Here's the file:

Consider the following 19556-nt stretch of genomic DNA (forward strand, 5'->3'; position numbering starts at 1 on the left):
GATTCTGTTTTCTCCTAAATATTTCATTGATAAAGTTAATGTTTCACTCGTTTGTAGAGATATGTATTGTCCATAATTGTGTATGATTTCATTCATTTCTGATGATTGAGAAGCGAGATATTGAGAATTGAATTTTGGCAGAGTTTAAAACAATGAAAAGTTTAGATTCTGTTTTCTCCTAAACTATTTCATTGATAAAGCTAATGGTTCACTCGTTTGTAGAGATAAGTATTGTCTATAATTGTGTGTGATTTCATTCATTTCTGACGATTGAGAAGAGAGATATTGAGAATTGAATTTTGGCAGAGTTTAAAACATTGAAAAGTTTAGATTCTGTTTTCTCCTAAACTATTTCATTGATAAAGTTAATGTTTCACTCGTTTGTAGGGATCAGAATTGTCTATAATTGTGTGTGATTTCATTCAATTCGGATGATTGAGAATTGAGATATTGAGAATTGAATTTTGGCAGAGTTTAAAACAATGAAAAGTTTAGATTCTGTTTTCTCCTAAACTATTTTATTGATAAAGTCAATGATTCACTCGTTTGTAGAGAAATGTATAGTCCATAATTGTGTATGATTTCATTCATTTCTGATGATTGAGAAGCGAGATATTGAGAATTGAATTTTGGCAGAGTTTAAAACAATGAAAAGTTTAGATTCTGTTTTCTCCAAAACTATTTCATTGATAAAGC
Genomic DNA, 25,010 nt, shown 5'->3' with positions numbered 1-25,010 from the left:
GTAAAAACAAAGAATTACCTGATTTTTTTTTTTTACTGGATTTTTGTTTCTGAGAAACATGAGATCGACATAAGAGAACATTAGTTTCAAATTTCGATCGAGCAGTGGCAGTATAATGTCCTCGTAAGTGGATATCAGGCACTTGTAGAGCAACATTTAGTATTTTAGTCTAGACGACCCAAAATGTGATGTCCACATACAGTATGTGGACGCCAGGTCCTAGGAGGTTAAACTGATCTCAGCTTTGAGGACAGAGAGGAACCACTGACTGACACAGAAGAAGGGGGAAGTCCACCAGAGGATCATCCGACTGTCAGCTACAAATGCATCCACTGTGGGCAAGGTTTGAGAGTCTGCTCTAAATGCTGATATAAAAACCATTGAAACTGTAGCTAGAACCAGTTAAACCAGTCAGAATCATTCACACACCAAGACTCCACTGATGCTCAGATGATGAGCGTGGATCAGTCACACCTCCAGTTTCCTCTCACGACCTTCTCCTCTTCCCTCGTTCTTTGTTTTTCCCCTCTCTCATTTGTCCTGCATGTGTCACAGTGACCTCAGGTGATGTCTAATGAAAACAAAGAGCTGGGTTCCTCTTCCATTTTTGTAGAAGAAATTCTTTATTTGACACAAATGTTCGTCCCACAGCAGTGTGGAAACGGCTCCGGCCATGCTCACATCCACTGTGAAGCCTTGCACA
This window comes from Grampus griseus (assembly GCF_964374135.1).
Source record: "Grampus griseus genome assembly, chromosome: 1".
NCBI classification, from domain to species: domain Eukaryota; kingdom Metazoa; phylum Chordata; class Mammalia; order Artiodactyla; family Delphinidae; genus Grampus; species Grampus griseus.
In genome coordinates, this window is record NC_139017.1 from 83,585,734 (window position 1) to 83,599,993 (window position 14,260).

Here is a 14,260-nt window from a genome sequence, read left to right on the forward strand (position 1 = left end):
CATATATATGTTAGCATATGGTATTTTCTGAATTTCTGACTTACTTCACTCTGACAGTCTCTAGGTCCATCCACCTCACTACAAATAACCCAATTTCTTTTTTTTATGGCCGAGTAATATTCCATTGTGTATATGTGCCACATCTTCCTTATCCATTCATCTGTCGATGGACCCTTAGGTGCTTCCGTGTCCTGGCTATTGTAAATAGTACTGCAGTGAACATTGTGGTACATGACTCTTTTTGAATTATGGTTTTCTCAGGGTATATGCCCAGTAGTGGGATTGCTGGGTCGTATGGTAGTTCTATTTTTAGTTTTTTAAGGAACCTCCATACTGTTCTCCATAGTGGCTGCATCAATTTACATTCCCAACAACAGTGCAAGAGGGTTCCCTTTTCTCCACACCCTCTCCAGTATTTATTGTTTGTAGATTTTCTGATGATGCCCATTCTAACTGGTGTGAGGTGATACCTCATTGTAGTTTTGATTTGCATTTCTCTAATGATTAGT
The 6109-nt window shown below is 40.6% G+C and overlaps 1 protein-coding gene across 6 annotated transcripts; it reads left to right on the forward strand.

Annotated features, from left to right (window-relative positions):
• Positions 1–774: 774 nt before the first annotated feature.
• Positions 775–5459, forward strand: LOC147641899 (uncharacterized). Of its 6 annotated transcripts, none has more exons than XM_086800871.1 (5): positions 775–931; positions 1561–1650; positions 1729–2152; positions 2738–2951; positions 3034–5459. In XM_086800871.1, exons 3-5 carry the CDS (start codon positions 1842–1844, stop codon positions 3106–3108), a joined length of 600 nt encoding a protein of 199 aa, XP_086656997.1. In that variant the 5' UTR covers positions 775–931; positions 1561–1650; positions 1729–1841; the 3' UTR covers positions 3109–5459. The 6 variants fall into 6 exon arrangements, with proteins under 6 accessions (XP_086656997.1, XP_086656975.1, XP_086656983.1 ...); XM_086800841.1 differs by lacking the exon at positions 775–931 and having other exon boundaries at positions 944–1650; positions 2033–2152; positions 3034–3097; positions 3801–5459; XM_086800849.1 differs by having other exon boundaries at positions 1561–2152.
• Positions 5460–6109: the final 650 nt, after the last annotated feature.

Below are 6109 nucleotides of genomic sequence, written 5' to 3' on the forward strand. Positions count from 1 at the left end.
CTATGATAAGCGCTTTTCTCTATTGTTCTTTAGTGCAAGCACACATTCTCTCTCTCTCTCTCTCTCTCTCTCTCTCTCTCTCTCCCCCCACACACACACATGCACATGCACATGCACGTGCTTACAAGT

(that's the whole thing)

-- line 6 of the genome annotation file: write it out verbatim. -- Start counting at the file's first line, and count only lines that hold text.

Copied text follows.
Source record: "Grampus griseus genome assembly, chromosome: 1".